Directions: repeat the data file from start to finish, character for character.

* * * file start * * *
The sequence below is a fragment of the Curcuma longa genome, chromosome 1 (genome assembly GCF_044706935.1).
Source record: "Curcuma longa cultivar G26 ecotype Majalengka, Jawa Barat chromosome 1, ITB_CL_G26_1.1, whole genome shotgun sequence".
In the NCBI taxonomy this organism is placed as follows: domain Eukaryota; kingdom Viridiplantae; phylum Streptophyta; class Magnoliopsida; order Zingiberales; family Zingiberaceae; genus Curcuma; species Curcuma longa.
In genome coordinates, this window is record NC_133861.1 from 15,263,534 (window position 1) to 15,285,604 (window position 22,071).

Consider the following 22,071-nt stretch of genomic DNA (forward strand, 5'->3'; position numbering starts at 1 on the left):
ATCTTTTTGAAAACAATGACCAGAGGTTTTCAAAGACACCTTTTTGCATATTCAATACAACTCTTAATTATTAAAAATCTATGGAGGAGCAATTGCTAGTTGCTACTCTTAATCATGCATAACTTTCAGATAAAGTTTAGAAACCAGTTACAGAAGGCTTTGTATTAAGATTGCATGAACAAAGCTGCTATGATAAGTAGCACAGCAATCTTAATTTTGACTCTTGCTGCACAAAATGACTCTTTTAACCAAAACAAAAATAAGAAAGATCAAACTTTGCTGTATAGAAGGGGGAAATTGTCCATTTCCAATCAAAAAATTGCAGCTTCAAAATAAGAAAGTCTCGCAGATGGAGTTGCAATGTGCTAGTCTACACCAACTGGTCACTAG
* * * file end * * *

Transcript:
The sequence below is a fragment of the Curcuma longa genome, chromosome 1 (genome assembly GCF_044706935.1).
Source record: "Curcuma longa cultivar G26 ecotype Majalengka, Jawa Barat chromosome 1, ITB_CL_G26_1.1, whole genome shotgun sequence".
In the NCBI taxonomy this organism is placed as follows: domain Eukaryota; kingdom Viridiplantae; phylum Streptophyta; class Magnoliopsida; order Zingiberales; family Zingiberaceae; genus Curcuma; species Curcuma longa.
In genome coordinates, this window is record NC_133861.1 from 15,263,534 (window position 1) to 15,285,604 (window position 22,071).

Consider the following 22,071-nt stretch of genomic DNA (forward strand, 5'->3'; position numbering starts at 1 on the left):
ATCTTTTTGAAAACAATGACCAGAGGTTTTCAAAGACACCTTTTTGCATATTCAATACAACTCTTAATTATTAAAAATCTATGGAGGAGCAATTGCTAGTTGCTACTCTTAATCATGCATAACTTTCAGATAAAGTTTAGAAACCAGTTACAGAAGGCTTTGTATTAAGATTGCATGAACAAAGCTGCTATGATAAGTAGCACAGCAATCTTAATTTTGACTCTTGCTGCACAAAATGACTCTTTTAACCAAAACAAAAATAAGAAAGATCAAACTTTGCTGTATAGAAGGGGGAAATTGTCCATTTCCAATCAAAAAATTGCAGCTTCAAAATAAGAAAGTCTCGCAGATGGAGTTGCAATGTGCTAGTCTACACCAACTGGTCACTAG